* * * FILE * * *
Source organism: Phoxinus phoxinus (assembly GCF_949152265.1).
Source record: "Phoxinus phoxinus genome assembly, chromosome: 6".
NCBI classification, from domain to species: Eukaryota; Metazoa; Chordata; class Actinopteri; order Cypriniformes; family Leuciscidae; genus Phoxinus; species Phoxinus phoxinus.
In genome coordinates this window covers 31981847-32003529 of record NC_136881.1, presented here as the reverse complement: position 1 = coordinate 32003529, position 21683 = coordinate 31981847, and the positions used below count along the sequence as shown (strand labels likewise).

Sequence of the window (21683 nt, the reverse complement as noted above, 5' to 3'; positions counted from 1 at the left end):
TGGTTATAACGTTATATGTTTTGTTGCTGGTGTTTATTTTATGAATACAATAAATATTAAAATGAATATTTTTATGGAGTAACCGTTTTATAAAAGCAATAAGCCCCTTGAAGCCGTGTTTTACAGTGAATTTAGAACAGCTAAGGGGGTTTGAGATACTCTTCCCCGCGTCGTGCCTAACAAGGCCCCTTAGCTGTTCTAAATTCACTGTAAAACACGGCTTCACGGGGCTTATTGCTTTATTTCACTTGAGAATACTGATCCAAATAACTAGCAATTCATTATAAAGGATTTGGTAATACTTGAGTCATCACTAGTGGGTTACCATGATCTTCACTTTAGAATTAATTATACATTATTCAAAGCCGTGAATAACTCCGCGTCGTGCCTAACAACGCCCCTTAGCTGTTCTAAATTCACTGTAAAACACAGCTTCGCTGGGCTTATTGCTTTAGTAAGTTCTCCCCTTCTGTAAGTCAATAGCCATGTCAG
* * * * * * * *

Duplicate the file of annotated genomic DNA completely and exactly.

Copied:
Source organism: Phoxinus phoxinus (assembly GCF_949152265.1).
Source record: "Phoxinus phoxinus genome assembly, chromosome: 6".
NCBI classification, from domain to species: Eukaryota; Metazoa; Chordata; class Actinopteri; order Cypriniformes; family Leuciscidae; genus Phoxinus; species Phoxinus phoxinus.
In genome coordinates this window covers 31981847-32003529 of record NC_136881.1, presented here as the reverse complement: position 1 = coordinate 32003529, position 21683 = coordinate 31981847, and the positions used below count along the sequence as shown (strand labels likewise).

Sequence of the window (21683 nt, the reverse complement as noted above, 5' to 3'; positions counted from 1 at the left end):
TGGTTATAACGTTATATGTTTTGTTGCTGGTGTTTATTTTATGAATACAATAAATATTAAAATGAATATTTTTATGGAGTAACCGTTTTATAAAAGCAATAAGCCCCTTGAAGCCGTGTTTTACAGTGAATTTAGAACAGCTAAGGGGGTTTGAGATACTCTTCCCCGCGTCGTGCCTAACAAGGCCCCTTAGCTGTTCTAAATTCACTGTAAAACACGGCTTCACGGGGCTTATTGCTTTATTTCACTTGAGAATACTGATCCAAATAACTAGCAATTCATTATAAAGGATTTGGTAATACTTGAGTCATCACTAGTGGGTTACCATGATCTTCACTTTAGAATTAATTATACATTATTCAAAGCCGTGAATAACTCCGCGTCGTGCCTAACAACGCCCCTTAGCTGTTCTAAATTCACTGTAAAACACAGCTTCGCTGGGCTTATTGCTTTAGTAAGTTCTCCCCTTCTGTAAGTCAATAGCCATGTCAG